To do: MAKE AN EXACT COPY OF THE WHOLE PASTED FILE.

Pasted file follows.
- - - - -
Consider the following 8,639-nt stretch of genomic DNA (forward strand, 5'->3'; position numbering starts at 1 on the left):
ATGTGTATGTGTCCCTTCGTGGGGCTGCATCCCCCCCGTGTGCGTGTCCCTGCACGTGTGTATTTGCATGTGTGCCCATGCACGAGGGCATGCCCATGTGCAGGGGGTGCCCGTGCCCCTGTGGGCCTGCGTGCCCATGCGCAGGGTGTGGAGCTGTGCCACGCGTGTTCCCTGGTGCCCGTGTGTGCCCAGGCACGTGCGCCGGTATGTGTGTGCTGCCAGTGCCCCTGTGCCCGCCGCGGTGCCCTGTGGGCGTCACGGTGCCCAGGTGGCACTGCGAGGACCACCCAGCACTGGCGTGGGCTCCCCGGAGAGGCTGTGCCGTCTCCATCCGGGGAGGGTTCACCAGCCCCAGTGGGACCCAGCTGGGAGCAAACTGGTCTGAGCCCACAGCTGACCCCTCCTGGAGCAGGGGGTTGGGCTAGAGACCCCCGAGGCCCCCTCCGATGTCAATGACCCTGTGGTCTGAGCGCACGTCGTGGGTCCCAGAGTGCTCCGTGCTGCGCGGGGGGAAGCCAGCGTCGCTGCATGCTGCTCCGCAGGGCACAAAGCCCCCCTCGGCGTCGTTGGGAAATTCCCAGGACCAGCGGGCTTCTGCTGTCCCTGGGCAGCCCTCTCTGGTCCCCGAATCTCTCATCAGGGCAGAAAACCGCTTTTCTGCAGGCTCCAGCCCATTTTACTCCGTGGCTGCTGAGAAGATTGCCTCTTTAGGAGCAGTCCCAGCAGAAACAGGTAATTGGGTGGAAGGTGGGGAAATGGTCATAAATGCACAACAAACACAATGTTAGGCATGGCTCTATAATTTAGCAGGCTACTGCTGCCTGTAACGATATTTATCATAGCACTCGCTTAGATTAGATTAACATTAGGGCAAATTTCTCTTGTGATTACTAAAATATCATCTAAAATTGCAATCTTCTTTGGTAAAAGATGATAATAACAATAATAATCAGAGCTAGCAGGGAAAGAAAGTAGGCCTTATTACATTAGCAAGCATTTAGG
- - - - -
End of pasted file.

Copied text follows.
Consider the following 8,639-nt stretch of genomic DNA (forward strand, 5'->3'; position numbering starts at 1 on the left):
ATGTGTATGTGTCCCTTCGTGGGGCTGCATCCCCCCCGTGTGCGTGTCCCTGCACGTGTGTATTTGCATGTGTGCCCATGCACGAGGGCATGCCCATGTGCAGGGGGTGCCCGTGCCCCTGTGGGCCTGCGTGCCCATGCGCAGGGTGTGGAGCTGTGCCACGCGTGTTCCCTGGTGCCCGTGTGTGCCCAGGCACGTGCGCCGGTATGTGTGTGCTGCCAGTGCCCCTGTGCCCGCCGCGGTGCCCTGTGGGCGTCACGGTGCCCAGGTGGCACTGCGAGGACCACCCAGCACTGGCGTGGGCTCCCCGGAGAGGCTGTGCCGTCTCCATCCGGGGAGGGTTCACCAGCCCCAGTGGGACCCAGCTGGGAGCAAACTGGTCTGAGCCCACAGCTGACCCCTCCTGGAGCAGGGGGTTGGGCTAGAGACCCCCGAGGCCCCCTCCGATGTCAATGACCCTGTGGTCTGAGCGCACGTCGTGGGTCCCAGAGTGCTCCGTGCTGCGCGGGGGGAAGCCAGCGTCGCTGCATGCTGCTCCGCAGGGCACAAAGCCCCCCTCGGCGTCGTTGGGAAATTCCCAGGACCAGCGGGCTTCTGCTGTCCCTGGGCAGCCCTCTCTGGTCCCCGAATCTCTCATCAGGGCAGAAAACCGCTTTTCTGCAGGCTCCAGCCCATTTTACTCCGTGGCTGCTGAGAAGATTGCCTCTTTAGGAGCAGTCCCAGCAGAAACAGGTAATTGGGTGGAAGGTGGGGAAATGGTCATAAATGCACAACAAACACAATGTTAGGCATGGCTCTATAATTTAGCAGGCTACTGCTGCCTGTAACGATATTTATCATAGCACTCGCTTAGATTAGATTAACATTAGGGCAAATTTCTCTTGTGATTACTAAAATATCATCTAAAATTGCAATCTTCTTTGGTAAAAGATGATAATAACAATAATAATCAGAGCTAGCAGGGAAAGAAAGTAGGCCTTATTACATTAGCAAGCATTTAGG